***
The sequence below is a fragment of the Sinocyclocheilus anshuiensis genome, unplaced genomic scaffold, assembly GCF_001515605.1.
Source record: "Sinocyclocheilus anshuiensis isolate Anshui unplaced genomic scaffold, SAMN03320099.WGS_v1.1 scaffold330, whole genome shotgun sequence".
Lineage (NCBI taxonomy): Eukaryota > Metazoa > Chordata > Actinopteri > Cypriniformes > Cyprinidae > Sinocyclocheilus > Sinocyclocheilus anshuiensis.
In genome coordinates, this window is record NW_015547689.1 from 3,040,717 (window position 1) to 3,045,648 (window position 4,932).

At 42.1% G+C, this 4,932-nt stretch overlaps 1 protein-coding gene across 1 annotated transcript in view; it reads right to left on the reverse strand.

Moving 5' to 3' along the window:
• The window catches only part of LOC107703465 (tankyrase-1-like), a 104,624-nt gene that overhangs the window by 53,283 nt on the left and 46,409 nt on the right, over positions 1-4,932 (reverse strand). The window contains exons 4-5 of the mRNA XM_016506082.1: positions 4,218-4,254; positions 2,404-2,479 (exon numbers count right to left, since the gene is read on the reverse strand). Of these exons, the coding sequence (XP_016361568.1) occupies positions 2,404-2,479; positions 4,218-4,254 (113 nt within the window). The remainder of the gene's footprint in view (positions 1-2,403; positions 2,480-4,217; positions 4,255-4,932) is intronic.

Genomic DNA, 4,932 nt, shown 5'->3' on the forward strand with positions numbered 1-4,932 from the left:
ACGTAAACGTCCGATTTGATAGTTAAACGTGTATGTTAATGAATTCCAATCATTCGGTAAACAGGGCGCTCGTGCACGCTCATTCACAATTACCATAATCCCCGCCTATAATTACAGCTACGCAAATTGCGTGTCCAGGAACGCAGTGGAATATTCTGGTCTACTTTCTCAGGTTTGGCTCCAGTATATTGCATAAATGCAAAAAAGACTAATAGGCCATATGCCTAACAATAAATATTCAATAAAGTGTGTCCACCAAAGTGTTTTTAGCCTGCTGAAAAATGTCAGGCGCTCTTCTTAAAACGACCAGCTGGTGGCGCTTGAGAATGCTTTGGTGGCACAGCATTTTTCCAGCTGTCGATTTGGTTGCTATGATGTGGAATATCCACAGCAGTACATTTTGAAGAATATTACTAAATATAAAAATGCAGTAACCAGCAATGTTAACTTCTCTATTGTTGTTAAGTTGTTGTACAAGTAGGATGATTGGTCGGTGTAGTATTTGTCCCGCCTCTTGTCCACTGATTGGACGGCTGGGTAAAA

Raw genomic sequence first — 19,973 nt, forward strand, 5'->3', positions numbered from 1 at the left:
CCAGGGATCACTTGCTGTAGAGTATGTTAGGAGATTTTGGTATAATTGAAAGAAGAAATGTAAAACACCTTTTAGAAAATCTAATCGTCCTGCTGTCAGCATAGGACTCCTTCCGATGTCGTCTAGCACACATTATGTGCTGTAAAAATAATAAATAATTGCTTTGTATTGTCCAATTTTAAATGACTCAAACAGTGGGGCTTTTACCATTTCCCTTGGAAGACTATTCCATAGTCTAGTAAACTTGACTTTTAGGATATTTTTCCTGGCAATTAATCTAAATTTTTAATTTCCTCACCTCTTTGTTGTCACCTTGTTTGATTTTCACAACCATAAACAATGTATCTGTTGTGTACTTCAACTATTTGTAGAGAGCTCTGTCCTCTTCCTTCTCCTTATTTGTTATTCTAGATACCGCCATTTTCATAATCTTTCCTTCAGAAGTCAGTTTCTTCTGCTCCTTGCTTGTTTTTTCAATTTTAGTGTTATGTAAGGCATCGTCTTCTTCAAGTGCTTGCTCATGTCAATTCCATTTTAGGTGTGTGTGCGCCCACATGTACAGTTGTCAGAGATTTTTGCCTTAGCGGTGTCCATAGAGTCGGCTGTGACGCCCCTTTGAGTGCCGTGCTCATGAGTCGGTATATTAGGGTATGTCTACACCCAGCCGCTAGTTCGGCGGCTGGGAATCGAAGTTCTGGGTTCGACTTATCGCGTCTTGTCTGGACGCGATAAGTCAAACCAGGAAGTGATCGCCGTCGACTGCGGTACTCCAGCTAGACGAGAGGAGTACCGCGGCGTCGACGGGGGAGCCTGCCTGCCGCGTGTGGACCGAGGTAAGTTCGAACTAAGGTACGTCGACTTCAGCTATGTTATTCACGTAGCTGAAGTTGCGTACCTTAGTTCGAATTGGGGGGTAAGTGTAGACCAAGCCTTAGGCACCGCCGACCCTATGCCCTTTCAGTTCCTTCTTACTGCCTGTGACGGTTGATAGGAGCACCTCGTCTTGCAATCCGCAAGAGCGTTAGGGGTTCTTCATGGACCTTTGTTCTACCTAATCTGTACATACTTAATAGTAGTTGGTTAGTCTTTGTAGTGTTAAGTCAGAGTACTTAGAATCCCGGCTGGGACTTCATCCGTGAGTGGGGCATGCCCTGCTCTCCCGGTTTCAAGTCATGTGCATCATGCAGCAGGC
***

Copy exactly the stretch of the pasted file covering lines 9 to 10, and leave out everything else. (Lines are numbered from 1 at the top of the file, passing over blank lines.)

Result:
ACGTAAACGTCCGATTTGATAGTTAAACGTGTATGTTAATGAATTCCAATCATTCGGTAAACAGGGCGCTCGTGCACGCTCATTCACAATTACCATAATCCCCGCCTATAATTACAGCTACGCAAATTGCGTGTCCAGGAACGCAGTGGAATATTCTGGTCTACTTTCTCAGGTTTGGCTCCAGTATATTGCATAAATGCAAAAAAGACTAATAGGCCATATGCCTAACAATAAATATTCAATAAAGTGTGTCCACCAAAGTGTTTTTAGCCTGCTGAAAAATGTCAGGCGCTCTTCTTAAAACGACCAGCTGGTGGCGCTTGAGAATGCTTTGGTGGCACAGCATTTTTCCAGCTGTCGATTTGGTTGCTATGATGTGGAATATCCACAGCAGTACATTTTGAAGAATATTACTAAATATAAAAATGCAGTAACCAGCAATGTTAACTTCTCTATTGTTGTTAAGTTGTTGTACAAGTAGGATGATTGGTCGGTGTAGTATTTGTCCCGCCTCTTGTCCACTGATTGGACGGCTGGGTAAAA

Raw genomic sequence first — 19,973 nt, forward strand, 5'->3', positions numbered from 1 at the left: